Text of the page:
I don't think this is true as proper note-taking and documentation is required by law in many countries where the doctor is not paid per patient/procedure


Digital records are valuable for health in several cases, for example, when the patient needs or wants all their records.


OK, but you need to clarify your statement. As you said,

>>> note taking and documentation is required by law.

So then, the EMR not a value add, which is also what I wrote. It just so happens that in the US the primary reason is to get paid, and its also why some doctors still eke out a living without an EMR (but still with some kind of paper medical files)


Do EMRs improve the standard of care?


Big time.

In some cases where hospitals do paper charting, it can be mis charted.

or, there can be issues with not recording medication as being given or not, and the patient can miss their dose because a nurse thinks it was given. There is some cases where such confusion is tolerated depending on the patient.


>>> or, there can be issues with not recording medication as being given or not, and the patient can miss their dose because a nurse thinks it was given.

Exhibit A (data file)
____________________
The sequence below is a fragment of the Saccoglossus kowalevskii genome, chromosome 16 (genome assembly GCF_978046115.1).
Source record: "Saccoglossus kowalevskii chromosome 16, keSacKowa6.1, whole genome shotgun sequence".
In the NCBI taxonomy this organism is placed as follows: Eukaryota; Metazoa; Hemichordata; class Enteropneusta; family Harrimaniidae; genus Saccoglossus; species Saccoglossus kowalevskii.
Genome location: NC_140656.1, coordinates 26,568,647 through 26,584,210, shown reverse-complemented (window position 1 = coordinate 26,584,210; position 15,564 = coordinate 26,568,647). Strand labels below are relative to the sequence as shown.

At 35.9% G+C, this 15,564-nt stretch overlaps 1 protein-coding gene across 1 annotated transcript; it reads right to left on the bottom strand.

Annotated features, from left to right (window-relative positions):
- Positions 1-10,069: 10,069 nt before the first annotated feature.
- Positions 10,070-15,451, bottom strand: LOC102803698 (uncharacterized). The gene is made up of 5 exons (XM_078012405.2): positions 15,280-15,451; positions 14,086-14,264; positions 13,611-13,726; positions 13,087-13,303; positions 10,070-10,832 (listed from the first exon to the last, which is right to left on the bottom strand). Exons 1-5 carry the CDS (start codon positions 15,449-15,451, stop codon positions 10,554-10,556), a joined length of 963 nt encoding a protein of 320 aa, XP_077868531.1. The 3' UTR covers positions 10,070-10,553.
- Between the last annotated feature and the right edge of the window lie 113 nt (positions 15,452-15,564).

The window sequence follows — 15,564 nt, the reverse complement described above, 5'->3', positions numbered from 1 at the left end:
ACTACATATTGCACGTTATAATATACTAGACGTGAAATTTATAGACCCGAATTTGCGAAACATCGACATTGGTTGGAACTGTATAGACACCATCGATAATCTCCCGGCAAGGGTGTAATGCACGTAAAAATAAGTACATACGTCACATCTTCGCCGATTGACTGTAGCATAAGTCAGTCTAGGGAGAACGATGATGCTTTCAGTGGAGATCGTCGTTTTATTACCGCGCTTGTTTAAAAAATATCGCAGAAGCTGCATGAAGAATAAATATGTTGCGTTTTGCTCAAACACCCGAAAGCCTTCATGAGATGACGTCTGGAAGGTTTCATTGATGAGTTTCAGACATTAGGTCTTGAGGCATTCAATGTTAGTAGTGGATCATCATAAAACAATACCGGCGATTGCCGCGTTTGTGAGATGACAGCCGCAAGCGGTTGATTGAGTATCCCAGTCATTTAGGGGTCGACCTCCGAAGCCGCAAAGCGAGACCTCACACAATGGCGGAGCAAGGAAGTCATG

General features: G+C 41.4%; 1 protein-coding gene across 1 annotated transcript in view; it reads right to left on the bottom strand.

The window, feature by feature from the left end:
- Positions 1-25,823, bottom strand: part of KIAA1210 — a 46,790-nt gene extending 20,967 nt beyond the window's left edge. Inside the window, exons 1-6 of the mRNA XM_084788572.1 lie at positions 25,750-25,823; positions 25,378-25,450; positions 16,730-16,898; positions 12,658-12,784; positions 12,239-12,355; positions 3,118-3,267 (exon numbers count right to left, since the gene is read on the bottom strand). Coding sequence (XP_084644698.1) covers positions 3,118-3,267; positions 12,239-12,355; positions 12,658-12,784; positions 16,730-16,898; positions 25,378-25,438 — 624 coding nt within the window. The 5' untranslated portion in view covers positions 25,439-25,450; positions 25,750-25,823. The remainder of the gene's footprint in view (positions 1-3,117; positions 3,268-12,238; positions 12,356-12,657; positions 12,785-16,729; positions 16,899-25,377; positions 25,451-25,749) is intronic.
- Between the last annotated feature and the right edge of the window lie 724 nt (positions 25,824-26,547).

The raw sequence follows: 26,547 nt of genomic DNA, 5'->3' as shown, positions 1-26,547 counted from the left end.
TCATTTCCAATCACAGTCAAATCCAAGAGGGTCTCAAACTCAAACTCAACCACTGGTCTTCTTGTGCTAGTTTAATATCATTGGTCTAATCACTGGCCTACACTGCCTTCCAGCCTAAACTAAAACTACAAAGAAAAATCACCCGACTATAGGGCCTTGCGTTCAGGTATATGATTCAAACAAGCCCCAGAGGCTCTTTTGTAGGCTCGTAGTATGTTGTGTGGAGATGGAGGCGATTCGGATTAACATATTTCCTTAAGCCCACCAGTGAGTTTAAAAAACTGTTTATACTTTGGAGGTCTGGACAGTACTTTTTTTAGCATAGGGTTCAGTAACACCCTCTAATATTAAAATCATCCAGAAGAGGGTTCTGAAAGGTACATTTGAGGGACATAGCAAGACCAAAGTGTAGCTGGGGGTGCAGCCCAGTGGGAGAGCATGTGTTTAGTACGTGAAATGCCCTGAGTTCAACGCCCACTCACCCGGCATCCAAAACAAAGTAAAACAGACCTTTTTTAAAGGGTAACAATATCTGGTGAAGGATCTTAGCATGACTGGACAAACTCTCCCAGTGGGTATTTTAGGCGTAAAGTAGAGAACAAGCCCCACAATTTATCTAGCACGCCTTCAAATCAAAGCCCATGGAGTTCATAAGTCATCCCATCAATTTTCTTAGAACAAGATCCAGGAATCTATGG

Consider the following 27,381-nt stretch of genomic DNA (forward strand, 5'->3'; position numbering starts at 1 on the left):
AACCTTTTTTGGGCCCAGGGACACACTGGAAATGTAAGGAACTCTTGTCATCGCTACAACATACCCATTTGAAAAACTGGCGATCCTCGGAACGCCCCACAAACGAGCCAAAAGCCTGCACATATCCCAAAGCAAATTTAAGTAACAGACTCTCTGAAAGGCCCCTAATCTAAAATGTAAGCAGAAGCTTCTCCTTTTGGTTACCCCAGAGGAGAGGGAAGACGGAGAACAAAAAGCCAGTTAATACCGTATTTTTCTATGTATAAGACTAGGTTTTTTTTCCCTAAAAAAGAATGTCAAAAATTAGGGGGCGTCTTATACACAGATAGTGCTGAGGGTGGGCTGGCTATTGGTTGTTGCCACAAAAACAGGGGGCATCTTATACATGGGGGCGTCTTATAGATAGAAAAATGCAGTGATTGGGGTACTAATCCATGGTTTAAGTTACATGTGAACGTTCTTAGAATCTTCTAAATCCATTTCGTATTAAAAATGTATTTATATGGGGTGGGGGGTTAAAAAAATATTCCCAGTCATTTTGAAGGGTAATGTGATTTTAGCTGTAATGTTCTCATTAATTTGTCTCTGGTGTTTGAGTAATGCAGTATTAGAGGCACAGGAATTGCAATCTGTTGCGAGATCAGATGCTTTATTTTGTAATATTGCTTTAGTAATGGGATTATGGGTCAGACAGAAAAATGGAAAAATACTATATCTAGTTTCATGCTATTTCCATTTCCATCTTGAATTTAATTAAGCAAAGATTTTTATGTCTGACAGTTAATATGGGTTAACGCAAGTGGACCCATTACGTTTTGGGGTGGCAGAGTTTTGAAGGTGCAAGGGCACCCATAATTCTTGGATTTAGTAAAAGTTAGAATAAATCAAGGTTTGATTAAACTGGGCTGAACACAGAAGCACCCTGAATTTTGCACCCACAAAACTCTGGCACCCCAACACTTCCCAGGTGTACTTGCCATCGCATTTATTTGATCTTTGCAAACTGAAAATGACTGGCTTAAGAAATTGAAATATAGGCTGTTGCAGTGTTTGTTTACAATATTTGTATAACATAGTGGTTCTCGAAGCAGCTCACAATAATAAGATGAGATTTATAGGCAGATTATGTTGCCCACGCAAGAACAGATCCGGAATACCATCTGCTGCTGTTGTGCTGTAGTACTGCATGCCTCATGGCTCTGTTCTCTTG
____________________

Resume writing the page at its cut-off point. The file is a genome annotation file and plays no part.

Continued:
Partially true. First, there's no need to record anything in any EMR, this is a big misunderstanding. The act of sending the script is recording it itself. There's no need to do data entry in EMR.

You can test this by simply attempting to send eScripts outside of the EMR. PBM systems like surescripts will alert the provider as he's prescribing in any other 3rd party system of any problems (multiple scripts of same meds, reactions, etc).

Even a paper script needs to be adjudicated via PBM by the pharmacy, which means there's a PBM record already the moment that script is created and picked up. That's how most doctors and pharmacies know whether pts are picking up their meds.

Now if a doctor is fully on paper based then you do have a problem because there's no feedback to a paper record IF the doctor is failing to log into the PBM system to check for drugs dispensed. In this case, the EMR may appear superior on this front, but it also introduces its own set of problems, such as a very common one - patients missing their scripts because the pharmacy is out of meds, causing multiple scripts being sent and back and forths with busy doctors. This is never a problem with a paper script.